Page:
Precious Metals | Ravenscroft Group | Robin Newbould
18 Jan 21
Weekly update - Should we be fearful? Are others being greedy?
As America gets ready to welcome its 46th president, Robin Newbould, group head of execution & advisory and managing director of Ravenscroft Precious Metals, takes a closer look at the stock markets’ recent performance.
I have, for a wee while, been trying to understand why stock markets, with their inherent (occasional at least) risks of volatility and loss, are hitting all-time highs during the second wave of a global pandemic that has killed off nearly two million people and, more specifically to the matter, decimated economic growth. What gives?
Markets are forward-looking
Yeah, ok … so, what are they seeing that I’m not? Without wishing to revisit the whole global debt pile (estimated at nearly $275 trillion according to the Institute of International Finance https://www.iif.com/Research/Capital-Flows-and-Debt/Global-Debt-Monitor) and the debate about how on earth it gets paid back at any time, if ever, it does feel like investors are currently relying on central bank liquidity to make them money. Improving corporate earnings and recovering economic forecasts (from a pretty low Covid-19-hit base line) look to have been more than taken into account in the case of the S&P500, below:
The stock market has returned more than 164% since the 2007 peak, which is more than 3.8x the growth in corporate sales, and 7.5x more than GDP. Are we ok with that?
It’s all about tech
Ah, so the pandemic has actually improved the fortunes of some companies, and they are the ones driving market returns, right? Well, I guess there’s some merit in this argument. The top 10 companies below (of 500, or thereabouts, don’t forget) do indeed make up over a quarter of the S&P500 index capitalisation and many of the names are technology companies at that.
Tesla Inc aside (don’t get me started), most of the companies have vaguely believable and/ or defensible price to earnings ratios if you squint hard enough, as below, but do we really believe that, for example, Apple Inc is twice the company it was just a year ago?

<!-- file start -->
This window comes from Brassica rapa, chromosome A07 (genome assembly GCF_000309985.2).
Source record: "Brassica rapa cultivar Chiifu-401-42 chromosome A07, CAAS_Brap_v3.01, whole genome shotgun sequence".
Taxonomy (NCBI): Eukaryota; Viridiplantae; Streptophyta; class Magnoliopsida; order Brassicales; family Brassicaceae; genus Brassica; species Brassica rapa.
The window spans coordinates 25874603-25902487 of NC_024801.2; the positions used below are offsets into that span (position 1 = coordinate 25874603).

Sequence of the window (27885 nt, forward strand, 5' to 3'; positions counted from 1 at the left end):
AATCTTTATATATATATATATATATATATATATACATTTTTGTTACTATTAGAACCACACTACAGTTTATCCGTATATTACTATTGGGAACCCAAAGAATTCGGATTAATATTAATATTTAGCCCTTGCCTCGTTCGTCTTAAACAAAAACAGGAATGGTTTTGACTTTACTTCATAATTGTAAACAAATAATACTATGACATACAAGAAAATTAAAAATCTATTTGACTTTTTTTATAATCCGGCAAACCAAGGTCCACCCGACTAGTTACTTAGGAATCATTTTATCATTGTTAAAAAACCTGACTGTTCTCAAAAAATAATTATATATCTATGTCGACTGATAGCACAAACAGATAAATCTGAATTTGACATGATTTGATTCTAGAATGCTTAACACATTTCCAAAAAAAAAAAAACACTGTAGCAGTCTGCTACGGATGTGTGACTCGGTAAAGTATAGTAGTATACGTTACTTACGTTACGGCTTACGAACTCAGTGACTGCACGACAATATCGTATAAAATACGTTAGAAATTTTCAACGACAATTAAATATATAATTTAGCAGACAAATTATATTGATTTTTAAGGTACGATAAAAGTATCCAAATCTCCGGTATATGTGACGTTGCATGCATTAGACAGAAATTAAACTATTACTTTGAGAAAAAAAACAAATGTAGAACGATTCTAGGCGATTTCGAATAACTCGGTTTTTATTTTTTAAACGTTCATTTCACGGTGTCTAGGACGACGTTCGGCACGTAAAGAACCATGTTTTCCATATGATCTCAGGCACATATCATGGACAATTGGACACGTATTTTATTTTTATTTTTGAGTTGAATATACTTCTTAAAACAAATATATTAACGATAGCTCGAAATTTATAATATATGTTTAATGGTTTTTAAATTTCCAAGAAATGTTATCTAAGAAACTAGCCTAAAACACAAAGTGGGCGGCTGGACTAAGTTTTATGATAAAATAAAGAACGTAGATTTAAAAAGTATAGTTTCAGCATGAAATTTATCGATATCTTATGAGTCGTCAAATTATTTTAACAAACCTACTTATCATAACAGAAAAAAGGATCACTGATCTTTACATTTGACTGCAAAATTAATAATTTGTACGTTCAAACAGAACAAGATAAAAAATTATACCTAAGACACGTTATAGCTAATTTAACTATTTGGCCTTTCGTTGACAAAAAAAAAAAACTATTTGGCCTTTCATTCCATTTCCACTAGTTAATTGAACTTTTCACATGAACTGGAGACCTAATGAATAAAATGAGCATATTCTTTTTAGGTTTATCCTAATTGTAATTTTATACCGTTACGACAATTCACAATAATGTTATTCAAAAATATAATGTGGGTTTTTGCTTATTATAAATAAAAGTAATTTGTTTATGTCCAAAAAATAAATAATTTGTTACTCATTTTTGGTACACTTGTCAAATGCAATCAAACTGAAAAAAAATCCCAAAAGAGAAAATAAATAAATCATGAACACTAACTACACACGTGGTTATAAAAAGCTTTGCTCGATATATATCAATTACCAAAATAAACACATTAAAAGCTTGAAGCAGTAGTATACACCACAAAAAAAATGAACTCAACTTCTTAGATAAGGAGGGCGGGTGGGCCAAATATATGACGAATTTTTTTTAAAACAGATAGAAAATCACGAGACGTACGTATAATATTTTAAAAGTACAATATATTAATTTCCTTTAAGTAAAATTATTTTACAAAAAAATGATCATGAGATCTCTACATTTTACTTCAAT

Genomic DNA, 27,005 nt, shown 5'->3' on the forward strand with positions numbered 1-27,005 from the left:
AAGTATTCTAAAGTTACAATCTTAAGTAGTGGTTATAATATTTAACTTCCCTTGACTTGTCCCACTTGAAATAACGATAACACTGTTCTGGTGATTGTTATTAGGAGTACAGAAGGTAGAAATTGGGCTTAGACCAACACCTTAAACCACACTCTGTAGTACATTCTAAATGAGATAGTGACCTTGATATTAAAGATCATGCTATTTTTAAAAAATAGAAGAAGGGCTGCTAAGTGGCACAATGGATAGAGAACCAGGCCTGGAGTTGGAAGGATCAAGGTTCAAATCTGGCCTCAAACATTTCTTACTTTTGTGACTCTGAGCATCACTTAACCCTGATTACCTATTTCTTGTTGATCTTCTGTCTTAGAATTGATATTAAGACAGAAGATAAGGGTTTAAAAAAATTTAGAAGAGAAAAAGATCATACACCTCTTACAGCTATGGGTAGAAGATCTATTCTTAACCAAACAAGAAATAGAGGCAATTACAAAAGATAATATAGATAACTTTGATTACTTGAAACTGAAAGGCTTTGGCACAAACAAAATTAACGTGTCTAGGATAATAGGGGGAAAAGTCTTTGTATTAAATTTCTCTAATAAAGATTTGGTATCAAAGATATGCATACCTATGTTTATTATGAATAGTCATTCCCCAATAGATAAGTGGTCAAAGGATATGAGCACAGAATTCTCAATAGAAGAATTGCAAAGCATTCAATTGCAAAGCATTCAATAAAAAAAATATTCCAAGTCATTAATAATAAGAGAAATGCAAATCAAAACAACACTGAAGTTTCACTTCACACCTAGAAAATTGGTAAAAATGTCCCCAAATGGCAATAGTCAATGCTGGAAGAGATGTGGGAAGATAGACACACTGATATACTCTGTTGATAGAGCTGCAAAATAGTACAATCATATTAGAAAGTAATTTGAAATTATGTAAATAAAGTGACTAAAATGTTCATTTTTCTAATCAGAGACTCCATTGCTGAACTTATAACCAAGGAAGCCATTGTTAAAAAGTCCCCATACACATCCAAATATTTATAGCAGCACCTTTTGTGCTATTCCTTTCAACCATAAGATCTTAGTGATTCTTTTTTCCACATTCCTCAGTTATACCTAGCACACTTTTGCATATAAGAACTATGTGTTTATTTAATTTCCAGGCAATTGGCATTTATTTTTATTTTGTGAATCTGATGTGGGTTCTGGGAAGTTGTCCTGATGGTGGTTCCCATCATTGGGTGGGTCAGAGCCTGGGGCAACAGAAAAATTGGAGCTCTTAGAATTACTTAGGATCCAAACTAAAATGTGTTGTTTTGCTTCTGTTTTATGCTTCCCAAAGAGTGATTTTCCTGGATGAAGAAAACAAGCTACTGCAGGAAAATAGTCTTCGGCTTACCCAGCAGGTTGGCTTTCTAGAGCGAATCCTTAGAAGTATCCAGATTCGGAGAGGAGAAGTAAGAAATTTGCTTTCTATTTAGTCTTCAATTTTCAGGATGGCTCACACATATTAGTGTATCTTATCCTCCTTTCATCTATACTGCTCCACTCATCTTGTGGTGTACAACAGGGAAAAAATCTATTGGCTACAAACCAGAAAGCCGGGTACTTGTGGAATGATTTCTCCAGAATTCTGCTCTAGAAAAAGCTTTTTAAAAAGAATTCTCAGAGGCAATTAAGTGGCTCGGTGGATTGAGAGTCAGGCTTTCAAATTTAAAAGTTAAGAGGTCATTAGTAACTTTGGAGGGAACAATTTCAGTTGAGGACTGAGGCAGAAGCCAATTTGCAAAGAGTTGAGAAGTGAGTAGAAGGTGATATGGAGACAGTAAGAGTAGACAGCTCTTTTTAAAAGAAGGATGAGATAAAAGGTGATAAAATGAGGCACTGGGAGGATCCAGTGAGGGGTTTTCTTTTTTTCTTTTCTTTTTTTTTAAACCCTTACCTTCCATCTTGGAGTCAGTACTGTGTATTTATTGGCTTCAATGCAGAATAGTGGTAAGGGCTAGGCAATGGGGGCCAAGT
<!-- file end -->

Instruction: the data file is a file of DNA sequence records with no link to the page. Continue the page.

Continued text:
Created using: https://www.macrotrends.net/
Created using: https://www.macrotrends.net/
Not that Apple is, in any way, out of the norm. In fact, as shown above, it is wholly average in its index at the moment, with all 500 or so companies entertaining an average P/E ratio of over 35x. So that means that the companies making up the other 72.4% (non-tech) holdings of the S&P500, including those whose business is in sectors as exciting as industrials, materials, consumer staples and utilities are all currently trading at an average of 35x earnings or more. That’s slightly less normal, to say the least.
What would Warren do?
As the title of this update is inspired by investment guru Warren Buffett, who once said it is wise for investors to be “fearful when others are greedy, and greedy when others are fearful” and because his Berkshire Hathaway vehicle is in the S&P500 top 10, and because he has more than doubled a substantial investment in Apple, a company which he described in an interview with CNBC in February 2020 as “probably the best business I know in the world*” and because he’s normally quite sensible, I figured that Mr B would be sticking to his knitting. I also guessed that he would be missing out on much of the current stock market excitement. And he most certainly is…
The large cash pile in Berkshire Hathaway will have played its part in this underperformance, which would have been yet more stark without the Apple holding, of course. So is he waiting for a stock market correction? He could be in for a long wait and cannot be immune from the old John Maynard Keynes adage, “the markets can remain irrational longer than you can remain solvent.” If only someone had created a ‘fear and greed’ index for us to consider. Hold on, Tobias Levkovich at Citi Research has only gone and provided us with the chart of his US Panic/ Euphoria index, below. Wow, buyers are partying like it’s 1999 and are even more excitable than they were in tech-bubble 2000!
And so, back to my opening remark, how is it that investors, most of whom are locked in their own homes and incapable of anything like normal life, watching businesses going bust or being propped up by government funding from the magic money tree, are coming to the conclusion that stock markets are worth a punt? Are bank and bond returns so utterly unappealing that equities must be the better bet? Is it a fear of missing out or greater fool theory?
Perhaps I am missing out on reasons to fill my glass half full again. As our own Kevin Boscher said as the new year ticked over:
“The key drivers for markets over the next year or so will likely be the unprecedented monetary and fiscal expansion together with the success of the vaccines. Assuming this goes as expected, 2021 should be another good year for equities and other risk assets.”